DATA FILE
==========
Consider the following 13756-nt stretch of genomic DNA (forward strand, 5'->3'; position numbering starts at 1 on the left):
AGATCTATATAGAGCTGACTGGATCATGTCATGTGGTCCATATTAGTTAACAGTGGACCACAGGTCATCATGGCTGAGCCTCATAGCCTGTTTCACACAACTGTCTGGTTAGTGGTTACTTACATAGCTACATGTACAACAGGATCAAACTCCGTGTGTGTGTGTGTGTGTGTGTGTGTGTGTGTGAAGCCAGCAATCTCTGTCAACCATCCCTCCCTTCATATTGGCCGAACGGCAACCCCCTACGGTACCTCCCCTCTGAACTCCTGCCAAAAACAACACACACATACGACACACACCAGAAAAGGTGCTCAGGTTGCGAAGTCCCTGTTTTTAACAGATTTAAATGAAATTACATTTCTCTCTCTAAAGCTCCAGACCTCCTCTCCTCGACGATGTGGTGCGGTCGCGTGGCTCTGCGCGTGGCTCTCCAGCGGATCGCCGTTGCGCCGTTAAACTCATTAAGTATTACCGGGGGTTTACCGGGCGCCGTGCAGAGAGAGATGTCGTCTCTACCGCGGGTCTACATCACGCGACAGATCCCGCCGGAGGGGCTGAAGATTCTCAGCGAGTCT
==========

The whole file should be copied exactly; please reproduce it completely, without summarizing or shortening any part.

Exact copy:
Consider the following 13756-nt stretch of genomic DNA (forward strand, 5'->3'; position numbering starts at 1 on the left):
AGATCTATATAGAGCTGACTGGATCATGTCATGTGGTCCATATTAGTTAACAGTGGACCACAGGTCATCATGGCTGAGCCTCATAGCCTGTTTCACACAACTGTCTGGTTAGTGGTTACTTACATAGCTACATGTACAACAGGATCAAACTCCGTGTGTGTGTGTGTGTGTGTGTGTGTGTGTGTGAAGCCAGCAATCTCTGTCAACCATCCCTCCCTTCATATTGGCCGAACGGCAACCCCCTACGGTACCTCCCCTCTGAACTCCTGCCAAAAACAACACACACATACGACACACACCAGAAAAGGTGCTCAGGTTGCGAAGTCCCTGTTTTTAACAGATTTAAATGAAATTACATTTCTCTCTCTAAAGCTCCAGACCTCCTCTCCTCGACGATGTGGTGCGGTCGCGTGGCTCTGCGCGTGGCTCTCCAGCGGATCGCCGTTGCGCCGTTAAACTCATTAAGTATTACCGGGGGTTTACCGGGCGCCGTGCAGAGAGAGATGTCGTCTCTACCGCGGGTCTACATCACGCGACAGATCCCGCCGGAGGGGCTGAAGATTCTCAGCGAGTCT